Insurers do not need to consider themselves “experts” in cybersecurity, but some education should be provided to all staff regardless of their role. Across different industries, many companies enforce recurring, mandatory training for employees to understand and prevent cyberattacks. Developing strong security awareness across departments enables multiple layers of protection for an organization.
It’s also become more common for companies to add security responsibilities to job descriptions, demonstrating the heightened awareness that any employee with access to the company’s network or resources must have training.
In some cases, customers and partners must work exclusively with companies committed to conducting cybersecurity training with their employees.
- Outdated software.
Operating within an outdated and ill-equipped system can hinder insurers’ ability to improve their cybersecurity posture. Instead, migrating to a private cloud provides extra layers of defense to prevent attacks with compliant and secure storage solutions. Regular intervals of patching are required when working in a private cloud which results in improved security and performance for users.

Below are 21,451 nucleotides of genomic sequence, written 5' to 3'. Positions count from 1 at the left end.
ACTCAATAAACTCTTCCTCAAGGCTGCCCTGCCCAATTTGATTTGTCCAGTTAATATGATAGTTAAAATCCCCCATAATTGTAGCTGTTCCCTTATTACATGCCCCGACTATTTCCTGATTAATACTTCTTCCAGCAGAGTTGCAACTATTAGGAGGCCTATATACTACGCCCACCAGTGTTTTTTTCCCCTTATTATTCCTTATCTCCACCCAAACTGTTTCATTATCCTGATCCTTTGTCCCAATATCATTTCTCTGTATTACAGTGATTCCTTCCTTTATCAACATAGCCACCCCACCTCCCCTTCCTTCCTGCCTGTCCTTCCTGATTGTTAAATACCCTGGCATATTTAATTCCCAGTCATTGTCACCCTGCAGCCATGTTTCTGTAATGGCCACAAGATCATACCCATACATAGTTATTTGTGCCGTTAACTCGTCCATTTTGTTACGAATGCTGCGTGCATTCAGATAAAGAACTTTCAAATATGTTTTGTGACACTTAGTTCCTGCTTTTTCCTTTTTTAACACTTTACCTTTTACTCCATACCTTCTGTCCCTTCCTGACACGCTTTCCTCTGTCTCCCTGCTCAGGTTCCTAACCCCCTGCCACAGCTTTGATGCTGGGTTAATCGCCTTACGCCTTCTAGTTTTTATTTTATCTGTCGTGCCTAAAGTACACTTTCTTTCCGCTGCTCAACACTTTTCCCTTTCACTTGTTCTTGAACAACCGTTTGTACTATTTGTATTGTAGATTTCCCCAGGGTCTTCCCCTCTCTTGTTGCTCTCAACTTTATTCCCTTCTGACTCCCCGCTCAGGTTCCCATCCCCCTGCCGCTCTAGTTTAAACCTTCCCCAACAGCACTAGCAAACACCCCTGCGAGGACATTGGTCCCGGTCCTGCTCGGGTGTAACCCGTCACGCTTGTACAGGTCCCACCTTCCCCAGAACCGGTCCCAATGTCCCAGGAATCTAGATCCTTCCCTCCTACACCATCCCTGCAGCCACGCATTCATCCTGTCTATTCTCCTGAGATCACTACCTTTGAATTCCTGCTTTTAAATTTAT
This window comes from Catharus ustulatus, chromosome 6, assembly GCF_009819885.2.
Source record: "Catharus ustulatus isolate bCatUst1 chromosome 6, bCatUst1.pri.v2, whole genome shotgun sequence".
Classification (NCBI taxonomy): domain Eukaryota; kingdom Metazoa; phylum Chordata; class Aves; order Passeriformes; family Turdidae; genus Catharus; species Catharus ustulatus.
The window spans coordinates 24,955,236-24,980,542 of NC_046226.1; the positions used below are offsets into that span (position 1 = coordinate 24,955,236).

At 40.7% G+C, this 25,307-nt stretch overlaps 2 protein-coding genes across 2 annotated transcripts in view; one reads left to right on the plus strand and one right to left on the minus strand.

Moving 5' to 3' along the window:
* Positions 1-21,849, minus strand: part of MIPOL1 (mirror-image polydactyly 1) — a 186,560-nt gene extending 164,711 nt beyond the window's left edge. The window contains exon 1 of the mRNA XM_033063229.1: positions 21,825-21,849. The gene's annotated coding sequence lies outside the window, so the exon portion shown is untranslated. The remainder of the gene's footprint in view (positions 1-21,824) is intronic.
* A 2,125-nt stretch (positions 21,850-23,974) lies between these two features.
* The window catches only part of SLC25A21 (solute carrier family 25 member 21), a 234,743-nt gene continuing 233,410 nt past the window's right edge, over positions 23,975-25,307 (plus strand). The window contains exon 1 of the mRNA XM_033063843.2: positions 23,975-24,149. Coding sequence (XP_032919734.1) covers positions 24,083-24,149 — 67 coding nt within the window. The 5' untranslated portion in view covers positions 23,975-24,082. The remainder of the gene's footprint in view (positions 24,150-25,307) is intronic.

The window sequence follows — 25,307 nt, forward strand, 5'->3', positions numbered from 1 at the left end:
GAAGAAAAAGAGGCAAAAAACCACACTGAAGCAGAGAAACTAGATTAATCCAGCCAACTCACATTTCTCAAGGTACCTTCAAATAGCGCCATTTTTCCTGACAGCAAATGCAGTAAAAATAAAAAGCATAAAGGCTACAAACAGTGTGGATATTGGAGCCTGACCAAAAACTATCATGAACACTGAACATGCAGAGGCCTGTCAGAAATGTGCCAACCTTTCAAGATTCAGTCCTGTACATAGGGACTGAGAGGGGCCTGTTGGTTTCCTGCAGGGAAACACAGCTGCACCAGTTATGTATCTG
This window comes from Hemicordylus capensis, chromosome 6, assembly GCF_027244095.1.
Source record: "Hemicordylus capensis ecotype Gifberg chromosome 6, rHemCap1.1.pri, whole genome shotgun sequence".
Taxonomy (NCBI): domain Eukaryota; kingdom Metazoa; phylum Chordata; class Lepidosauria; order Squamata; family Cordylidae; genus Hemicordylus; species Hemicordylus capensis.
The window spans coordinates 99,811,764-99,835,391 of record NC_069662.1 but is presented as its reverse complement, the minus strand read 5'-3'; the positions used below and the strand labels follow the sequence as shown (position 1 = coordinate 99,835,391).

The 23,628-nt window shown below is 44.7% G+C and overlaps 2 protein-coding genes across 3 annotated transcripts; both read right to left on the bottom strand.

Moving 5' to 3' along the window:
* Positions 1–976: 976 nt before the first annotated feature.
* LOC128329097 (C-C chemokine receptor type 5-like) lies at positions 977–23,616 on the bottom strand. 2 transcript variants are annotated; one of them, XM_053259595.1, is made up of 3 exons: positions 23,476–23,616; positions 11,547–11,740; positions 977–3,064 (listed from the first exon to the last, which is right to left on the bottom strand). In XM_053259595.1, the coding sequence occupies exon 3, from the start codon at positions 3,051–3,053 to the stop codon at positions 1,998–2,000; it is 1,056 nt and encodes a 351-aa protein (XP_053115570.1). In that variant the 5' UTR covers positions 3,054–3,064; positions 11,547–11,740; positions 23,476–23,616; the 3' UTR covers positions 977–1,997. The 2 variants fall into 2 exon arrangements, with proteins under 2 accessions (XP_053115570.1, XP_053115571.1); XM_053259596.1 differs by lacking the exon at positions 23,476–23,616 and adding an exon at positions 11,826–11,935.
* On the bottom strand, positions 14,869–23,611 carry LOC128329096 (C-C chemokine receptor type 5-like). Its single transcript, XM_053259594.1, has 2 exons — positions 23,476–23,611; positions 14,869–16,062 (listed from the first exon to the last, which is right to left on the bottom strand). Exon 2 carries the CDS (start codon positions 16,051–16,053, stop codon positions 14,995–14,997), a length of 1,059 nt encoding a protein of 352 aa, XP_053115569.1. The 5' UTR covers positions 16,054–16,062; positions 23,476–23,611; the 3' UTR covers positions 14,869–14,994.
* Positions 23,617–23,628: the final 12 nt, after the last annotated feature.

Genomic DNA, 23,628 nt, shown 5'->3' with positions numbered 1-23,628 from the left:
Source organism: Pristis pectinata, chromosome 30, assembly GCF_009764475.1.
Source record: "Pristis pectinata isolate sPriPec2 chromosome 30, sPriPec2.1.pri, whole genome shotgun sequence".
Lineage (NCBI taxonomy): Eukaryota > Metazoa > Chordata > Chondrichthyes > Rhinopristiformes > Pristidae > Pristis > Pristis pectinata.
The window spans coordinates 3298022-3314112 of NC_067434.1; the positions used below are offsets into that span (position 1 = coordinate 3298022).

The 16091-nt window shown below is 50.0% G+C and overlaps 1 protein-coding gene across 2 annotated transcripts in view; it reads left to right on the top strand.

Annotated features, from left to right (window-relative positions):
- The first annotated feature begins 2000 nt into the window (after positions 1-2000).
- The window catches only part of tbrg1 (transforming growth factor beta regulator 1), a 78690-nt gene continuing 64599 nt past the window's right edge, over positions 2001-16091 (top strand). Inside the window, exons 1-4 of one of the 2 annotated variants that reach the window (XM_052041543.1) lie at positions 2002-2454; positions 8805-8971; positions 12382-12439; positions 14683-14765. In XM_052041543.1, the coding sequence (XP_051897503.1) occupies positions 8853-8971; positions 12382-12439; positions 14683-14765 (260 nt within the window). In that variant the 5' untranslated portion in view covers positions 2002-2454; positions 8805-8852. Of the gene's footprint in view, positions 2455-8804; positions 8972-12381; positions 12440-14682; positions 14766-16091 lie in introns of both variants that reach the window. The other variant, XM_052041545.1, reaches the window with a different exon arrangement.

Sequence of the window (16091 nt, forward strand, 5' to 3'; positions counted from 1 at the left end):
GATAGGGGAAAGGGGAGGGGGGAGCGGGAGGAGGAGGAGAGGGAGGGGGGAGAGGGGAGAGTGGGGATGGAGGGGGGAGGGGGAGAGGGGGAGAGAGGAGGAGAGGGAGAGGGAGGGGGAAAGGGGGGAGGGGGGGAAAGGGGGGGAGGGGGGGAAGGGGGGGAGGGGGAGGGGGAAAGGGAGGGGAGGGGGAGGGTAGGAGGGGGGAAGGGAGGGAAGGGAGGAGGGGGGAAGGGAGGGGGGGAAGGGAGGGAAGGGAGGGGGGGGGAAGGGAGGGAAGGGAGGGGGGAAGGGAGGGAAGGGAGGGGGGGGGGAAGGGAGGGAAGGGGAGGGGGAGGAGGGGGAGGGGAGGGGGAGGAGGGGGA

Employee workstations and third-party software, such as web browsers, should be patched regularly and monitored for vulnerabilities. When working with IT teams, insurers should check that they formally adopt patching as part of their standardized processes. Without a patching program, the volume of vulnerabilities identified each week could be impossible to manage.
- Mismanagement of sensitive data and information.
Insurers need to establish formal data handling guidelines to safeguard information. This includes creating a policy that details how and where certain types of data can be used. Data loss protection (DLP) tools and resources can aid with creating a policy that is best suited for an organization. DLP can help ensure sensitive information is not lost, misused or accessed by unauthorized users in unauthorized places.
- Lack of adopting artificial intelligence (AI) and automation.